Young Pioneer Tours

GUEST POST – North Korea, What I saw, What I didn’t See!

Words and photos by C. McGrane.

Come on EverybodySo much media hype and “He said, she said…” surrounds the Democratic People’s Republic of Korea, possibly earth’s most secretive nation at the moment. Not a whole lot of reliable or factual information is available about the northern half of the Korean peninsula, which makes it easy for some to create negative spins on what is going on there. Despite much recent aggression towards the controlling regime in the DPRK, and strong threats that they would retaliate with force, it is one of the most placid atmospheres I have ever experienced. True, the communist state plays a big part in keeping its people firmly grounded, but ‘UN’ sanctions are depriving the population, not the rulers, of much needed foods and supplies, causing an overall situation where hard work is the only thing that most of them know. Up to 80% of North Korea is mountainous so what remains must be farmed as efficiently as possible to limit starvation among the ordinary people.

Farming and all things agricultural is a way of life for the majority of North Koreans. Manual labour is necessary as there are only occasional tractors doing the ploughing and some heavy work, and back up is provided by oxen which pull carts and ploughs. Groups of people usually farm together, young and old, including children still in their school uniforms. Every inch of arable land is worked meticulously, from the roadsides to the bases of mountains including inside the DMZ! Rice, maize, buckwheat and potatoes are the major products. Vast expanses of land divided into fields only by embankments for irrigation control, stretch off into the distance with their distinctive ridges for potatoes and other crops.

Lots of trees are planted as well as crops. | North Korea

Lots of trees are planted as well as crops.

Mid day traffic in central Pyongyang, DPR Korea.

Mid day traffic in central Pyongyang, DPR Korea.

In Pyongyang, the capital city of North Korea, with around 3.25 million residents, there are very few cars on the streets. One advantage of this obviously is that there is much less noise (and pollution) than most other similar-sized major cities. Sanctions make importing foreign cars extremely difficult. DPR Korea does assemble its own marque, The Peace Car, although most of the components come from China. The cars, buses and trucks that are driving around are said to be practically all state owned.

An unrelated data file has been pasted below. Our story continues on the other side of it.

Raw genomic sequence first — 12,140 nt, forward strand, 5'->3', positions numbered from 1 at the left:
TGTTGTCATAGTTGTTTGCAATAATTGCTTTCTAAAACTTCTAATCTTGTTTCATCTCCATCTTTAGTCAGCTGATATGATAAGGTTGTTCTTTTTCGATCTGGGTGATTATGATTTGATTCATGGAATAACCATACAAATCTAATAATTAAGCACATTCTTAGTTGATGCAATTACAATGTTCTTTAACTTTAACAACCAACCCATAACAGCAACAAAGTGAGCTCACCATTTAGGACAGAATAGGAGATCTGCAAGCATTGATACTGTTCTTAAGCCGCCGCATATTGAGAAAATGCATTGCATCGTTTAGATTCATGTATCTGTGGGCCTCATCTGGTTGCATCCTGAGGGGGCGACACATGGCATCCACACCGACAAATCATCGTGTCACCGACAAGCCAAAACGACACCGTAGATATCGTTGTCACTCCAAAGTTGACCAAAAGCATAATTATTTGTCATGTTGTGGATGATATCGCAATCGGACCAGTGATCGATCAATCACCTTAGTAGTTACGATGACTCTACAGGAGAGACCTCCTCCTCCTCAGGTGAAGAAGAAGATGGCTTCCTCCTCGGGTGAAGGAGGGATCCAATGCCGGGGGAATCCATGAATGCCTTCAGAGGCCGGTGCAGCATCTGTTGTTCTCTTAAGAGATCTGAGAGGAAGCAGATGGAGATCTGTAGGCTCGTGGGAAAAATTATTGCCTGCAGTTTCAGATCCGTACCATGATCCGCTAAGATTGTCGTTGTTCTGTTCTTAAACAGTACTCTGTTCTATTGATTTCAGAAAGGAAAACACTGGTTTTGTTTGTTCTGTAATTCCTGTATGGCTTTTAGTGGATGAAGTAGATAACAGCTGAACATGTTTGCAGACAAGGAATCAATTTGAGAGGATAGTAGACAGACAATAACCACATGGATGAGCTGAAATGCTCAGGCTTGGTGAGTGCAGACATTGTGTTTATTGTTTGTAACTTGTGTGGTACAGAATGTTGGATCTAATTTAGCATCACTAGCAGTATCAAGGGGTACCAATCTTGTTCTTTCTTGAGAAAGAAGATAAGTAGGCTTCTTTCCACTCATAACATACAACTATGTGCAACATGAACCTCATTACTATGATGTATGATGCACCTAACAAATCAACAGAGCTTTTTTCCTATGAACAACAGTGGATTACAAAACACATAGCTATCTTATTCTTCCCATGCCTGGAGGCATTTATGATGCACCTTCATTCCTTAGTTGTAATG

Downtown Kaesong, North Korea.

Downtown Kaesong, North Korea.

The deepest metro system in the world moves thousands of passengers each day through 17 elaborately decorated stations at a cost of 5 won (less than half a Euro cent) per person. The cost was decided by President Kim Il Sung, and he said it will remain the same until Korea is reunited as an independent country. Vintage looking street cars and buses are usually stuffed full of locals. Otherwise masses of people can be seen walking along the city streets as well as along the country roads. Even in the proverbial middle-of-nowhere lots of people are walking along, often across fields.

Pyongyang Trolley Bus

A Pyongyang trolley bus.

Boutique shopping isn’t the thing in the DPR Korea. There is no Via del Corso or Oxford Street where you can spend a few hundred Euro on a pair of jeans. Actually shops and businesses are more or less state owned, or state controlled at the least. Advertising and commercialism is virtually absent! The dress code among most of the adult men is green army style suits with gold coloured buttons. At times it’s not easy to differentiate between military and civilians. Numerous women wear the same outfits too. Other Korean men like to wear the type of grey and blue suits that the leaders, the Kim family, are associated with.

Restaurants and shops have basic signage, normally with the name and sometimes a basic neon symbol or picture of what is generally available. But no posters showing what’s new or what’s on sale. The only posters to be seen anywhere are colourful propaganda posters to motivate the masses. You won’t find any famous department stores, ‘big oil’ petrol stations or fast food chains.